7) Was there any difficulty securing the stroller closed?

8) Were there difficulties removing the front wheel

9) Was the stroller cumbersome or bulky to handle?





Six test participants were chosen rather than a larger group due to the "Cost and diminishing return of information with larger groups" (Jase Chugh, M.Sc. (1997) Although Nielson recommends as few as five test subjects (Nielsen, J. (2000).

To avoid any bias based on gender there were three women and three men. All participants reside in the greater Chicago area. All of the participants either have children or spend a great deal of time around children. All of the participants have operated some type of stroller other than the B.O.B. Revolution. None of the participants has owned or operated a B.O.B. Revolution Stroller.

The participants chosen are the authors neighbors and co-workers.


1) Female 33 years old. Elementary school teacher, single, no children.

2) Female 44 years old. News reporter married, 8 year old son.

3) Female 62 years old. Retired flight attendant, married, two children, two grandchildren ages 4 and 6.

4) Male 51 years old. Auto parts delivery man, divorced, no children, 5 nieces and nephews ages 2-14.

5) Male 29 years old. Salesman, married, 1 year old daughter.

6) Male 38 years old. Pilot, married, no children, 7 nieces and nephews ages 1-11.




Participant #1 Notes

Read instructions quickly and had no problem locating the release for the front wheel. She did crack a fingernail though. After several tries and a second look at the instructions she folded the stroller. She was never able to secure the stroller closed. Lifting the stroller was no problem. She did mention it was heavy. She like that there were instructions on the stroller, but mentioned they were too hard to get to.


Participant #2 Notes

She looked briefly at the instructions and focused on the diagrams. She removed the wheel on the first try. After three attempts to fold the stroller she re-checked the instructions. She also read the instructions on the stroller itself. She is able to fold the stroller down, but is not able to secure it with strap. Stroller is too bulky for her to lift. She declines lifting.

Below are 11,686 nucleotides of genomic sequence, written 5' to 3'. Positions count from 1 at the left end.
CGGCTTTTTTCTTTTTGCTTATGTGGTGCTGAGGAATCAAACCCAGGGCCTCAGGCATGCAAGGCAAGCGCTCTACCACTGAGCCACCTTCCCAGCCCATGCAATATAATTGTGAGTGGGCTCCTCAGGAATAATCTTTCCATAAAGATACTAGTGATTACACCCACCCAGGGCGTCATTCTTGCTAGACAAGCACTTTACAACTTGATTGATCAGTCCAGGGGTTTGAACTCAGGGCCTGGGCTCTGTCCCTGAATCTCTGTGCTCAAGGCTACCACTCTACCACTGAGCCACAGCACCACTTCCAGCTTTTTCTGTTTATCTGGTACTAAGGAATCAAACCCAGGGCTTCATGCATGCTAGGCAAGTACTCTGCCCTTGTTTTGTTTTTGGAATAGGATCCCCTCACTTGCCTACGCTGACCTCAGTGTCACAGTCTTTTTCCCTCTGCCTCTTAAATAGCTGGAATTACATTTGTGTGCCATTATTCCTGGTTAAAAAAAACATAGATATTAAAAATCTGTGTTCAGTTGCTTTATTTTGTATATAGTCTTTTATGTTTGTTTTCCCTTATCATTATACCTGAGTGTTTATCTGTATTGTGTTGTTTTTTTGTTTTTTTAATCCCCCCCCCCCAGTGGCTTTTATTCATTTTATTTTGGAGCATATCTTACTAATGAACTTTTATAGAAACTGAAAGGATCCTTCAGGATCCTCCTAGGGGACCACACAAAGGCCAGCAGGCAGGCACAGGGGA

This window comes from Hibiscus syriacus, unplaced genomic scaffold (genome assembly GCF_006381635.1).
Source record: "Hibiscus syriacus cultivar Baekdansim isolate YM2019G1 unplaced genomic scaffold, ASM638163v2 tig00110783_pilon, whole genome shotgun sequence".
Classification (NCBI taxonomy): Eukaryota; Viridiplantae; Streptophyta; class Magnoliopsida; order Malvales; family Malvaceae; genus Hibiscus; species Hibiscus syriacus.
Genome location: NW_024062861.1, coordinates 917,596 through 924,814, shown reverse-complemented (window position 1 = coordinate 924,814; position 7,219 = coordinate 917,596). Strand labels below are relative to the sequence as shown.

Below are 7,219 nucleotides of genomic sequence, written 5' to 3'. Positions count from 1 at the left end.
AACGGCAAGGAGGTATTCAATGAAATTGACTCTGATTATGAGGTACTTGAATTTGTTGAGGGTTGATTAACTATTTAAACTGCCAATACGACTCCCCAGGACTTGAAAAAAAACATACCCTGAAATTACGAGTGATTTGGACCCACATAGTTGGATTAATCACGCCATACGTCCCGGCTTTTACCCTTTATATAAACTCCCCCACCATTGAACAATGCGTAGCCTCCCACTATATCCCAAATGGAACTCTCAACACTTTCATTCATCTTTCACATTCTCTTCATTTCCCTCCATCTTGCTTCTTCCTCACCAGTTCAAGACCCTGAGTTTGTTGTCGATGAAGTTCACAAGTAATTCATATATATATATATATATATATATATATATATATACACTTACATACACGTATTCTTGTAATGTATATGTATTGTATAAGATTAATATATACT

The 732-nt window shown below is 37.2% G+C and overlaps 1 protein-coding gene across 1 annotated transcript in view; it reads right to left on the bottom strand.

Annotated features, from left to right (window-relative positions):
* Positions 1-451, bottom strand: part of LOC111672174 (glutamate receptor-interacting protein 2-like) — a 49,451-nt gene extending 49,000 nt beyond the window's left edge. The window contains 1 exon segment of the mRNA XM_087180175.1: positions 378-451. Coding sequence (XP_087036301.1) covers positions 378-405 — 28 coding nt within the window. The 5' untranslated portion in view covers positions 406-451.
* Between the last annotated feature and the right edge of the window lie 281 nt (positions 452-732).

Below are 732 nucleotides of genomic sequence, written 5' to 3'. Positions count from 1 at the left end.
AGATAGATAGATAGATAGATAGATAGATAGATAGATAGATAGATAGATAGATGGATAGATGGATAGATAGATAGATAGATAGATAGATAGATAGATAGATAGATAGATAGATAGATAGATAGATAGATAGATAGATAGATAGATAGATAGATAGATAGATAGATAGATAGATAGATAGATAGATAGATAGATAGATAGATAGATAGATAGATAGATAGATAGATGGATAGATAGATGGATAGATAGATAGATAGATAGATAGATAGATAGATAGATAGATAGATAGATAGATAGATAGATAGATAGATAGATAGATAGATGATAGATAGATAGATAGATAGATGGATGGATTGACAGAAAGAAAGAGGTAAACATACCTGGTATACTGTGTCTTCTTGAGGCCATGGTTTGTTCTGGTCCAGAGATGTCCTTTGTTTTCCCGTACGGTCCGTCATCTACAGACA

Participant #3 Notes

She read the instructions slowly. Thought the print was too small.  The stroller kept rolling away from her, so she asked me to hold it for her. She had trouble removing the wheel. She was able to fold down the stroller on the first try, but the bulk and weight prevented her from lifting it. She did not secure the stroller closed. She wouldn't use the instruction lable on the stroller because it was wrinkled and hard to read.


Participant #4 Notes

Read directions quickly. Liked the pictures. Had no trouble removing the front wheel. Was able to fold the stroller down on the first try and secured it shut with the wrist strap provided. He commented that the stroller was bulky when lifting, but he felt it was a lighter weight that it looked.


Participant #5 Notes

He glanced at the instructions briefly and removed the wheel. It took three tries to figure out how to fold the stroller closed. He didn't bother to secure the stroller shut, but he easily lifted it into the car trunk. He did not notice the instructions printed on the stroller.


Participant #6 Notes

Read the instructions slowly. Found them confusing. He had no difficulty removing the wheel, folding the stroller and securing it closed. He did find it cumbersome and awkward to lift. He like the styling. Mentioned that the labeling on the stroller was hard to see when the stroller hood was folded back.




Question #1                       Two of the participants found the instruction manual was difficult to follow. Four of the participants mentioned the instructions were not always near the diagram in the manual.